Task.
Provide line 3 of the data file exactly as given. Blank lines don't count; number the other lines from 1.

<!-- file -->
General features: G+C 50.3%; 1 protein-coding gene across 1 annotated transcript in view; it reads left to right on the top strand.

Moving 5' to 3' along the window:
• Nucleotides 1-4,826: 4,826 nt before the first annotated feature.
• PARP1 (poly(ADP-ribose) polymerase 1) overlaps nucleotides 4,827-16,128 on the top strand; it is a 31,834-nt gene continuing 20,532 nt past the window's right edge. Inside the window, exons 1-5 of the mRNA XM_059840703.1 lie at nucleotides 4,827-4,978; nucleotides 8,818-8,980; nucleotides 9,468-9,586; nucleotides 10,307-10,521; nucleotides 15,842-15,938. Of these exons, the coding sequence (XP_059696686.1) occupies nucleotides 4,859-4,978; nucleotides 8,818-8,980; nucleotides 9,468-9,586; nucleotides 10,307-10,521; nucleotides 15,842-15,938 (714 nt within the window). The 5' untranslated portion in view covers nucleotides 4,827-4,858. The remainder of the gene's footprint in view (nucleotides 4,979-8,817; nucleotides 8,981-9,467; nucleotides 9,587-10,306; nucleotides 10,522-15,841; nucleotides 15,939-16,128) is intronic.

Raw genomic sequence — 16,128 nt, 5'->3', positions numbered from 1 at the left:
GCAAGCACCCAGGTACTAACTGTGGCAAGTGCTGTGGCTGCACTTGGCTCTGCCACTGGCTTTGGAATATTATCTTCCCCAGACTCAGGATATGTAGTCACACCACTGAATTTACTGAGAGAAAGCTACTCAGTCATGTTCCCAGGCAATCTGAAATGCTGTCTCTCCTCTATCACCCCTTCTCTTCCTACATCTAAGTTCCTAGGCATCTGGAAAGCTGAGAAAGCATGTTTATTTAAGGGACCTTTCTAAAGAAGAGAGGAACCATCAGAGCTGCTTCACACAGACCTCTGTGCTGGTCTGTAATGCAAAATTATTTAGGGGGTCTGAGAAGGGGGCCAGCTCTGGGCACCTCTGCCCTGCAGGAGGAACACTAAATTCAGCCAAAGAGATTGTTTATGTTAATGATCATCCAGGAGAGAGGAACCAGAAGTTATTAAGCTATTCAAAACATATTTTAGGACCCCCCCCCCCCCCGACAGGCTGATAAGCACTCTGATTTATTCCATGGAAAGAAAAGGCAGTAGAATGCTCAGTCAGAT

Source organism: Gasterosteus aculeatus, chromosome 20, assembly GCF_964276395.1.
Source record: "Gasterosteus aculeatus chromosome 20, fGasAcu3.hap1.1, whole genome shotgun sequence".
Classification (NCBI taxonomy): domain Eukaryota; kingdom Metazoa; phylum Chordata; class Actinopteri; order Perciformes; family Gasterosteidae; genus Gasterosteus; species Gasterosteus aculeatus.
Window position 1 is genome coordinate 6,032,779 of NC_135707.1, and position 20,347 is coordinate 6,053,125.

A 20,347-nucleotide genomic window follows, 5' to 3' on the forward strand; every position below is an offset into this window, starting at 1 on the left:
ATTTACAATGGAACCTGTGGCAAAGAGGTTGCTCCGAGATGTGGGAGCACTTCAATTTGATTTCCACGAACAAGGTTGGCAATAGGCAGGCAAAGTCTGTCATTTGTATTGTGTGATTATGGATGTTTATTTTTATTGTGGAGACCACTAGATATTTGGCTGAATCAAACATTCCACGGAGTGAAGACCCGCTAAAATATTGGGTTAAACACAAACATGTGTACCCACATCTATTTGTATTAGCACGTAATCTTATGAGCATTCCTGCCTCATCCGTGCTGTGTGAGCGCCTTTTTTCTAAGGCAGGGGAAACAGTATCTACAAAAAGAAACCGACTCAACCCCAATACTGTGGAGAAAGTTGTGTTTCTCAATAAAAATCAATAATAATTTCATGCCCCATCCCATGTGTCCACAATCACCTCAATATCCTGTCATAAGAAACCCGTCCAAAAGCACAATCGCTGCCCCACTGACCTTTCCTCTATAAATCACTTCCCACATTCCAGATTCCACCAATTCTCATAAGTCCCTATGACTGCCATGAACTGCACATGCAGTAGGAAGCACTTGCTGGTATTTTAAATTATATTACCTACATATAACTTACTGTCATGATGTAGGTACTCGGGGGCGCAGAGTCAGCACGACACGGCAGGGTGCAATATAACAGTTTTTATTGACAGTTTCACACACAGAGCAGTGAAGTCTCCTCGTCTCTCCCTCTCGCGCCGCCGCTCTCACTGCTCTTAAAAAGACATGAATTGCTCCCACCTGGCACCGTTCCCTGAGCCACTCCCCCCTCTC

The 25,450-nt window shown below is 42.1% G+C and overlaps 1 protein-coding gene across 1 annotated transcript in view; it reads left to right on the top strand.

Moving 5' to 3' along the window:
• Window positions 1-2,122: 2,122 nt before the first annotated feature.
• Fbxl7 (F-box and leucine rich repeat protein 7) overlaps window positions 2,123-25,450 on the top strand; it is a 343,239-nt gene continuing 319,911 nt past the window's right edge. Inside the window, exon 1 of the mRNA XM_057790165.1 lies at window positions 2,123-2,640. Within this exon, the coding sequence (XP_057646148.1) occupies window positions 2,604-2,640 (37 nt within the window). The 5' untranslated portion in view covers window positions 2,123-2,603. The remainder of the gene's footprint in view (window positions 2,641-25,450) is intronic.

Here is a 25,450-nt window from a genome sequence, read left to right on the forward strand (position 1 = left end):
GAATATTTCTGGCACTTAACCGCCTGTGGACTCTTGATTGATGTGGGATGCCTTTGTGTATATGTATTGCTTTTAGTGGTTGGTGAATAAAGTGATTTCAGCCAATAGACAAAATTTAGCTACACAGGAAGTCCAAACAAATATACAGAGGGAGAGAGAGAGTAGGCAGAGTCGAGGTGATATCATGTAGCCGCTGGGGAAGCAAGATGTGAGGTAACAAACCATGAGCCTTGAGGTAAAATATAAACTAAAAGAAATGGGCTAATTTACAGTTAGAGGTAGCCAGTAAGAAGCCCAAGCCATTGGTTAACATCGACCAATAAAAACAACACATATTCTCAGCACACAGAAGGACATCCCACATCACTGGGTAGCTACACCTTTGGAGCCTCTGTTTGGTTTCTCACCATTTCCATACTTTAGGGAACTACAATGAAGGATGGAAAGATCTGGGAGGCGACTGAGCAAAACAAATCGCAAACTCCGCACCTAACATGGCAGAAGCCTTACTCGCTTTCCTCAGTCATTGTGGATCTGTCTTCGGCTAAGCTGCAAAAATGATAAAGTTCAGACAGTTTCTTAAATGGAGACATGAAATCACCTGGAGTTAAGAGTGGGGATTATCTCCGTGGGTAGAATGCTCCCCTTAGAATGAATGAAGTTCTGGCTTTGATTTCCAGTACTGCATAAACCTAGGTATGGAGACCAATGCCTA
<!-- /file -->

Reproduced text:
• Nucleotides 1-4,826: 4,826 nt before the first annotated feature.